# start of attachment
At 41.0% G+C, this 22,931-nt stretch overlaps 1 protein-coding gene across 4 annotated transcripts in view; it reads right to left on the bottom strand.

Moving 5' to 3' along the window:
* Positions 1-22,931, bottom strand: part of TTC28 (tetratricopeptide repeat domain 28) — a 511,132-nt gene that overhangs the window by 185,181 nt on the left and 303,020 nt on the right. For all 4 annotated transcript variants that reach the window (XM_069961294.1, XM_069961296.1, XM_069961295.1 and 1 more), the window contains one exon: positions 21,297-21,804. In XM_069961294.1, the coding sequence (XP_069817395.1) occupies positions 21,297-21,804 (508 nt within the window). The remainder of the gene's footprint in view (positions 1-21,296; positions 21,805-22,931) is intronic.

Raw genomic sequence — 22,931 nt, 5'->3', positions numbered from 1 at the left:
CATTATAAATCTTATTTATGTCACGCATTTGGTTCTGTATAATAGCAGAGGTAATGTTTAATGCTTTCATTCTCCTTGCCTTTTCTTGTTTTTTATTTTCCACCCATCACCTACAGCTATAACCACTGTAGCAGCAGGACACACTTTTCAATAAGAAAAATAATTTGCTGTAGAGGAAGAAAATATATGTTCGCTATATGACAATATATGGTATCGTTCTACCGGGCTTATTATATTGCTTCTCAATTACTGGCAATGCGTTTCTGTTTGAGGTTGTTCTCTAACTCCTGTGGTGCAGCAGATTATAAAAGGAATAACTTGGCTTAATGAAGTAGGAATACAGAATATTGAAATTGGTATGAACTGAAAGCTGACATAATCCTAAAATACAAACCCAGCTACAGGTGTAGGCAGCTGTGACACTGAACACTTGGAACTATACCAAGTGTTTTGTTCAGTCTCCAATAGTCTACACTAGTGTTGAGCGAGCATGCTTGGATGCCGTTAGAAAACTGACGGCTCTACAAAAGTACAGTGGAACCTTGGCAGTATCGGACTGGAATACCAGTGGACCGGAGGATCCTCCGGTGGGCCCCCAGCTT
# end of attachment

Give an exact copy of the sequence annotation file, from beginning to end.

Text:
At 41.0% G+C, this 22,931-nt stretch overlaps 1 protein-coding gene across 4 annotated transcripts in view; it reads right to left on the bottom strand.

Moving 5' to 3' along the window:
* Positions 1-22,931, bottom strand: part of TTC28 (tetratricopeptide repeat domain 28) — a 511,132-nt gene that overhangs the window by 185,181 nt on the left and 303,020 nt on the right. For all 4 annotated transcript variants that reach the window (XM_069961294.1, XM_069961296.1, XM_069961295.1 and 1 more), the window contains one exon: positions 21,297-21,804. In XM_069961294.1, the coding sequence (XP_069817395.1) occupies positions 21,297-21,804 (508 nt within the window). The remainder of the gene's footprint in view (positions 1-21,296; positions 21,805-22,931) is intronic.

Raw genomic sequence — 22,931 nt, 5'->3', positions numbered from 1 at the left:
CATTATAAATCTTATTTATGTCACGCATTTGGTTCTGTATAATAGCAGAGGTAATGTTTAATGCTTTCATTCTCCTTGCCTTTTCTTGTTTTTTATTTTCCACCCATCACCTACAGCTATAACCACTGTAGCAGCAGGACACACTTTTCAATAAGAAAAATAATTTGCTGTAGAGGAAGAAAATATATGTTCGCTATATGACAATATATGGTATCGTTCTACCGGGCTTATTATATTGCTTCTCAATTACTGGCAATGCGTTTCTGTTTGAGGTTGTTCTCTAACTCCTGTGGTGCAGCAGATTATAAAAGGAATAACTTGGCTTAATGAAGTAGGAATACAGAATATTGAAATTGGTATGAACTGAAAGCTGACATAATCCTAAAATACAAACCCAGCTACAGGTGTAGGCAGCTGTGACACTGAACACTTGGAACTATACCAAGTGTTTTGTTCAGTCTCCAATAGTCTACACTAGTGTTGAGCGAGCATGCTTGGATGCCGTTAGAAAACTGACGGCTCTACAAAAGTACAGTGGAACCTTGGCAGTATCGGACTGGAATACCAGTGGACCGGAGGATCCTCCGGTGGGCCCCCAGCTT